• CESJ received a splendid and generous gift of chocolates and other candies from a friend in Germany, sufficient to enliven our daily lunch meetings and sweeten the discussions for some weeks to come. Viele danke.

• CESJ's Quarterly Board Meeting takes place next Saturday, October 17, 2009. Please notify CESJ via the contact information on the CESJ website asap if you plan on attending, or to be placed on the list to participate in the meeting via telephone.

• Dr. Max Weismann, president of the Center for the Study of the Great Ideas in Chicago, sent us an essay by Mortimer Adler on "The Doctrine of Natural Law in Philosophy," which is a valuable addition to our "Adler Collection." The essay shows that, for all they might differ on the origin and transmission — even content — of the natural law, such diverse thinkers as Aquinas and Locke, even Hobbes, agree that there is a natural moral law that transcends human positive law. Adler's analysis rounds out the perspective of Dr. Heinrich Rommen's analysis found in The Natural Law (1946), and confirms our understanding of the ancient and medieval jurists who spoke of "discovering" the law rather than legislating it. The only problem I have with Adler's essay is that it is illustrated with a photograph of a bust of Adler by Maude Hutchins that stands at the front entrance to the Aspen Institute, which in my opinion does not look a bit like Adler.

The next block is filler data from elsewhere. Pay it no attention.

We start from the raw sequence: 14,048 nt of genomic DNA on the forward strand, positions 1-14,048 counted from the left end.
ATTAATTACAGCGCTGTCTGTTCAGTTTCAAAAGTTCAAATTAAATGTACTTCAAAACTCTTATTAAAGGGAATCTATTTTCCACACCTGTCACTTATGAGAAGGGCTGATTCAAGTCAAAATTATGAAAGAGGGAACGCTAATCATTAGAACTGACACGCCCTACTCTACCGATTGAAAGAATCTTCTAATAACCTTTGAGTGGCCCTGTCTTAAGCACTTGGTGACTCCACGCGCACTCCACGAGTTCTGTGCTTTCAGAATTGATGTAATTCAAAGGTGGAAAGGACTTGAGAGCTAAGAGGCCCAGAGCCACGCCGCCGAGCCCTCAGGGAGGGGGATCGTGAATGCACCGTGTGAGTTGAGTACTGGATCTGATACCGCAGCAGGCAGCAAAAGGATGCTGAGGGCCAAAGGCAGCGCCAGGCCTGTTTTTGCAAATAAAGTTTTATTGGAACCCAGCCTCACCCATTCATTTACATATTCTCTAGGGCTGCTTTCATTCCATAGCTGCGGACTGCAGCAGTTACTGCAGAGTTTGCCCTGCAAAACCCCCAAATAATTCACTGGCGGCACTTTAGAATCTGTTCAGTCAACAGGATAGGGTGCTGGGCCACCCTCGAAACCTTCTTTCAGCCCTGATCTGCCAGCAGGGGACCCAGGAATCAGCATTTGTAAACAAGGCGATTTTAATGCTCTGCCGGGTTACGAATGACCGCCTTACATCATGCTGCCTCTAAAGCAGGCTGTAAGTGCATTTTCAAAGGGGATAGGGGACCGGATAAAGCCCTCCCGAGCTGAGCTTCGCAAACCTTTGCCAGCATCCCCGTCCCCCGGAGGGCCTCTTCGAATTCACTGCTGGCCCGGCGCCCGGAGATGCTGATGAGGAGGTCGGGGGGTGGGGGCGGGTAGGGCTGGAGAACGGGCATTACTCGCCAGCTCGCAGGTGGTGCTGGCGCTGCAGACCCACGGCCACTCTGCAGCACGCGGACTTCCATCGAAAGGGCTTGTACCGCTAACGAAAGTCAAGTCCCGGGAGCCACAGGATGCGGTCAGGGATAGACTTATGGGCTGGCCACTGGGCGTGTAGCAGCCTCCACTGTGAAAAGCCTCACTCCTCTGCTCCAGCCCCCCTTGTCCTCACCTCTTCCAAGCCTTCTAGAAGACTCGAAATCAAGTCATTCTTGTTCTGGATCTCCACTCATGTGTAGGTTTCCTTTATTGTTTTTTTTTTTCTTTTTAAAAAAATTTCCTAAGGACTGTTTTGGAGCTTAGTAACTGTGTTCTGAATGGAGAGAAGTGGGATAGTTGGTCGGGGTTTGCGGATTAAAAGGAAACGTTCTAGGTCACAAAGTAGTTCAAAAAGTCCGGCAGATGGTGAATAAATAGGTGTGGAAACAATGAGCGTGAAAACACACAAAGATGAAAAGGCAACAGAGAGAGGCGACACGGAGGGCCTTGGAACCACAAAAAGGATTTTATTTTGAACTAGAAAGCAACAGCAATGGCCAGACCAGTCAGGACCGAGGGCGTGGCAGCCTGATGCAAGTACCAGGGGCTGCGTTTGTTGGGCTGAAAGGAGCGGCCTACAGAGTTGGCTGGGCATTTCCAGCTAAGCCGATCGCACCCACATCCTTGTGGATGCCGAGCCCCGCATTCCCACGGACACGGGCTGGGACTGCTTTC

• As of this morning, we have had visitors from 38 different countries and 39 states and provinces in the United States and Canada to this blog over the past two months. Most visitors are from the United States, Canada, the UK , India and Venezuela (and we continue to be popular in Not Set). People in Aruba, Venezuela, the United States, the UK, and Brazil spent the most average time on the blog. The most popular posting continues to be the recommendation for Dr. Charles Rice's new book, "What Happened to Notre Dame," followed by "Ireland: Business Requires Sacrifice," then "news from the Network," "Thomas Hobbes on Property," then Part IX of the "Thoughts on Money." With respect to the amount of time spent reading, "On Usury and Other Dishonest Profit" has bumped the posting on John McCain endorsing worker ownership from the list, followed by how you would spend the stimulus money and "Bring the Jubilee."
Those are the happenings for this week, at least that we know about. If you have an accomplishment that you think should be listed, send us a note about it at mgreaney [at] cesj [dot] org, and we'll see that it gets into the next "issue." If you have a short (250-400 word) comment on a specific posting, please enter your comments in the blog — do not send them to us to post for you. All comments are moderated anyway, so we'll see it before it goes up.